By Michael Hartley
Here's a simple magic square recipe that will build magic squares of order four (that is, four by four), or eight (by eight), or twelve - in fact, any order which is a multiple of four. Even 100 by 100! A different page on this site explains how to make a magic square of odd size, and gives some ideas for how you can use the magic squares you find to help teach kids math. Yet another page has a java applet that will help you make a magic square of any size
Step 1 - Prepare Container
Start by drawing a grid of the desired size. Then, divide the grid into 16 equal sized square blocks, as shown below. For a four by four magic square, each block will be a single cell. For a 12 by 12, each block contains nine cells, and so on.
Step 2 - Add Flavors
Then, you start writing the numbers 1, 2, 3, and so on into the grid. However, instead of writing from left to right starting from the top, you do the opposite. You also skip certain blocks. That is,
- Starting at the bottom right, write the numbers 1, 2, and so on, moving from right to left. When you reach the end of each row, move to the next row up. However
- You only actually write in the corner blocks and the middle blocks! When you reach cells in the edge blocks, count off the cells, but don't write anything.
If this is a bit confusing, perhaps the picture below will help. The numbers printed in black are the ones actually written. The ones in gray are merely counted off. The last cell you fill should be the top left, and its number should be 16 for a four by four square, 64 for an eight by eight, 144 for a twelve by twelve, 256 for a sixteen by sixteen... that's right - the last number drawn should be the number of cells in the whole grid. (You did just count them, after all.)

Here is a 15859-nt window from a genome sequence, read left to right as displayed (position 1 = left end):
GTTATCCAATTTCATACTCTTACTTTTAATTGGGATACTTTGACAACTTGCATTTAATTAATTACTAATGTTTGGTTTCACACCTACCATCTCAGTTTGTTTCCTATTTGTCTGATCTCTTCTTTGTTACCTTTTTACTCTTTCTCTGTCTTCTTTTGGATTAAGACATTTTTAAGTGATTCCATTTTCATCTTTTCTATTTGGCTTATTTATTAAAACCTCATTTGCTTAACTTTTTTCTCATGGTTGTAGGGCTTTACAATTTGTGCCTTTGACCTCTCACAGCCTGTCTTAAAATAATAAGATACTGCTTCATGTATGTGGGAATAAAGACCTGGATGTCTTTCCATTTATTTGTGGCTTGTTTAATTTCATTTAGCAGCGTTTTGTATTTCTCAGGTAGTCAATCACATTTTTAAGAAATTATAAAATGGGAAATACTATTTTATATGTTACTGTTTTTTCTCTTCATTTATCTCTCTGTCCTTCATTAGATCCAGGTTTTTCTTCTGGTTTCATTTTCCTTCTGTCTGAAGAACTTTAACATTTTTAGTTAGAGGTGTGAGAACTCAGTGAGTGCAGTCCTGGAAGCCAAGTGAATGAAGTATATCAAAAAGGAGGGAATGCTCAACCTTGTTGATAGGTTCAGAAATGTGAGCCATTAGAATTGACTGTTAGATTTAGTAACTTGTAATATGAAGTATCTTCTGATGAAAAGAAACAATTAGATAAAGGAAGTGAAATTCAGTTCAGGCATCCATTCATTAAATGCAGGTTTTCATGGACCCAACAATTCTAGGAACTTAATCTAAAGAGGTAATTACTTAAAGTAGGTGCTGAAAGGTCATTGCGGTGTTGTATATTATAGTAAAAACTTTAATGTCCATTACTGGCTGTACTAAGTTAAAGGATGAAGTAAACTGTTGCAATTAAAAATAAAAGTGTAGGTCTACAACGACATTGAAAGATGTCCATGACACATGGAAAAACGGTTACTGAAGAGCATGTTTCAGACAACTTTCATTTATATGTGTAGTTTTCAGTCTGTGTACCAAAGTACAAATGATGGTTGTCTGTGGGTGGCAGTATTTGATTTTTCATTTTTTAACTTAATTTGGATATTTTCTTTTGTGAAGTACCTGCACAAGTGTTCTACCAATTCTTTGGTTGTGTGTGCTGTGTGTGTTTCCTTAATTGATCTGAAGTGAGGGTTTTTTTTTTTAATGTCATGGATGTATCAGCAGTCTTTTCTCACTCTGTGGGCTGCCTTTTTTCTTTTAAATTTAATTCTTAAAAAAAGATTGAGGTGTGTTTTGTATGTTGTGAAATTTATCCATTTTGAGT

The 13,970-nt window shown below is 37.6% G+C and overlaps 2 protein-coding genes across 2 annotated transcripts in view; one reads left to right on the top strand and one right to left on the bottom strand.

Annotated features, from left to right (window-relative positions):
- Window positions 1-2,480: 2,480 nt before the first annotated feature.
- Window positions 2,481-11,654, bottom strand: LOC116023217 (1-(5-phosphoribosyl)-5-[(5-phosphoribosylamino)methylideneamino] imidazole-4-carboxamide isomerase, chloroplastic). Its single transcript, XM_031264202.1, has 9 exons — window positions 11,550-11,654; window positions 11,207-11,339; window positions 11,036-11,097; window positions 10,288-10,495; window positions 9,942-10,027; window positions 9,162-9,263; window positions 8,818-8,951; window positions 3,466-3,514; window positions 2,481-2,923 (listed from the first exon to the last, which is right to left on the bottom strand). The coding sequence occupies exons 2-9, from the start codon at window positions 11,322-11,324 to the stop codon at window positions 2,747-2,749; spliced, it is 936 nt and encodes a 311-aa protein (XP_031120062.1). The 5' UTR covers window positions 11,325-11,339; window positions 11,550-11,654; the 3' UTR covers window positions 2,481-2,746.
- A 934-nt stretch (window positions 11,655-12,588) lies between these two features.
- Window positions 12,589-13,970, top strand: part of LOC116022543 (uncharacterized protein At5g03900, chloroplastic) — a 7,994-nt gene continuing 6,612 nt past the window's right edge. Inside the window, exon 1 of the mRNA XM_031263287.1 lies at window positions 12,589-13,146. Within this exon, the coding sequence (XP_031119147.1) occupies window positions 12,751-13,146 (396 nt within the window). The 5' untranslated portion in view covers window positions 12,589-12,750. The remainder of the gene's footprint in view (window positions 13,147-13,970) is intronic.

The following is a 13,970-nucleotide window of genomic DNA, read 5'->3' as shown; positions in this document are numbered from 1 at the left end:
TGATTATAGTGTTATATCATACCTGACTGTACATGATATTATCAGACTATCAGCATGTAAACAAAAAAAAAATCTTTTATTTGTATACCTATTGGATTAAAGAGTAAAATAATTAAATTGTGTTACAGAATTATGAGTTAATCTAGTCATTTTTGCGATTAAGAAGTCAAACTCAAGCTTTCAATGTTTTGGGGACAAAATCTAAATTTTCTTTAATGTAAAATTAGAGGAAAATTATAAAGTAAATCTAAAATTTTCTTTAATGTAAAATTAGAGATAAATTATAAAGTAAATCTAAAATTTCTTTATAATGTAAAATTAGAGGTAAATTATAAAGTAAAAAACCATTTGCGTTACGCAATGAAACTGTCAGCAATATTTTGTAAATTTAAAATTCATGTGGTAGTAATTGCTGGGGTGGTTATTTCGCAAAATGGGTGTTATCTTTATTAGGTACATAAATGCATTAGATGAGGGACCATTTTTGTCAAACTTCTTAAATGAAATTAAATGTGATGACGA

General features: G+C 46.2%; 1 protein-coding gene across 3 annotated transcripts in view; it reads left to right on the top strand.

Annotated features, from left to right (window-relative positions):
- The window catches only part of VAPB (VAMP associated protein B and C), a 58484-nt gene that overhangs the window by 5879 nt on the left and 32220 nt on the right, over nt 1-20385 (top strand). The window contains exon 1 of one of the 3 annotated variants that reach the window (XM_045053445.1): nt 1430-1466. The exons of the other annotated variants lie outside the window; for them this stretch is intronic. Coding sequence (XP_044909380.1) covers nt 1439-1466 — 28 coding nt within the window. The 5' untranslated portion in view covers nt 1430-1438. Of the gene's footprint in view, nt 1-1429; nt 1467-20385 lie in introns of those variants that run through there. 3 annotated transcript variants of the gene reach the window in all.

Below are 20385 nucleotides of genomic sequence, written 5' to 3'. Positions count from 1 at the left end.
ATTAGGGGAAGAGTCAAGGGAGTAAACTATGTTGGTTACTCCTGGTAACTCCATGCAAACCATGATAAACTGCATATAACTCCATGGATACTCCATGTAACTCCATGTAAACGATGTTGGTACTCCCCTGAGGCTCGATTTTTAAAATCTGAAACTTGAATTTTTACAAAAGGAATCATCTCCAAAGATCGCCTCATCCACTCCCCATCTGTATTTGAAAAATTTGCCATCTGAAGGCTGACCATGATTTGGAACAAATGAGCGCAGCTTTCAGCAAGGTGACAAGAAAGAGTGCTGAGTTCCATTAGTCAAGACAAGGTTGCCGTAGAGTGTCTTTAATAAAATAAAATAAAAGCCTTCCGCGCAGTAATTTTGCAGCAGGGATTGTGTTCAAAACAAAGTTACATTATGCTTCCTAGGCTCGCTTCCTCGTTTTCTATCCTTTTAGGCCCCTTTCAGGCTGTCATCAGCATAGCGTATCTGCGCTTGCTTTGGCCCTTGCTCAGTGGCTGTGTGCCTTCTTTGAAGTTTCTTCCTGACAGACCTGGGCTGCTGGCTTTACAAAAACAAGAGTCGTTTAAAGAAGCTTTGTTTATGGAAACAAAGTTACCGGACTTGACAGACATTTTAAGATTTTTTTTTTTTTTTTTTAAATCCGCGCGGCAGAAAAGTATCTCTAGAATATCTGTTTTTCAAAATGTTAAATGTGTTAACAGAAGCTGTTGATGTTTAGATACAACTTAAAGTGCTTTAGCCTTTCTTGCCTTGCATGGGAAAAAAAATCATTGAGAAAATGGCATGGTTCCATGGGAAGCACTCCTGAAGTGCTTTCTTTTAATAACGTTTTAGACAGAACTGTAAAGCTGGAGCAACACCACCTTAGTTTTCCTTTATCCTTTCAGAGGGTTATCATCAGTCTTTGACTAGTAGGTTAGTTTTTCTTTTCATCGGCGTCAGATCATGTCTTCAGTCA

Step 3 - Blend Well
Then, you fill in the empty squares, this time starting from the top left, and numbering from left to right in the normal way. If a cell already has a number, just count it off. If it's empty, write the number in the cell.
Step 4 - Serve Chilled
Finally, you have your magic square!
Like the magic squares produced by the other recipe, opposite numbers always add up to some fixed number. Whatever size grid you use,
- Every row, column and diagonal will add up to the same number, called the "magic number" of the square.
- Every pair of opposite cells will add up to the same number. I don't know what this number should be called, so I'll call it the "opposite number". See the picture below, to see what I mean.
I give below the values you should get for the "magic number" and the "opposite number" for different sized squares.
- For a 4 by 4 magic square, the magic number is 34, and the opposite number is 17,
- For an 8 by 8 magic square, the magic number is 260, and the opposite number is 65,
- For a 12 by 12 magic square, the magic number is 870, and the opposite number is 145,
- For a 16 by 16 magic square, the magic number is 2056, and the opposite number is 257,
- For a 20 by 20 magic square, the magic number is 4010, and the opposite number is 401,
- For a 24 by 24 magic square, the magic number is 6924, and the opposite number is 577,
- For a 100 by 100 magic square, the magic number is 500050, and the opposite number is 10001, and
- For a 1000 by 1000 magic square, the magic number is 50000050, and the opposite number is 1000001.
Well, that's all for this even order magic square recipe. I hope it was clear and helpful, and I hope you find good uses for it!
Yours, Dr Mike.
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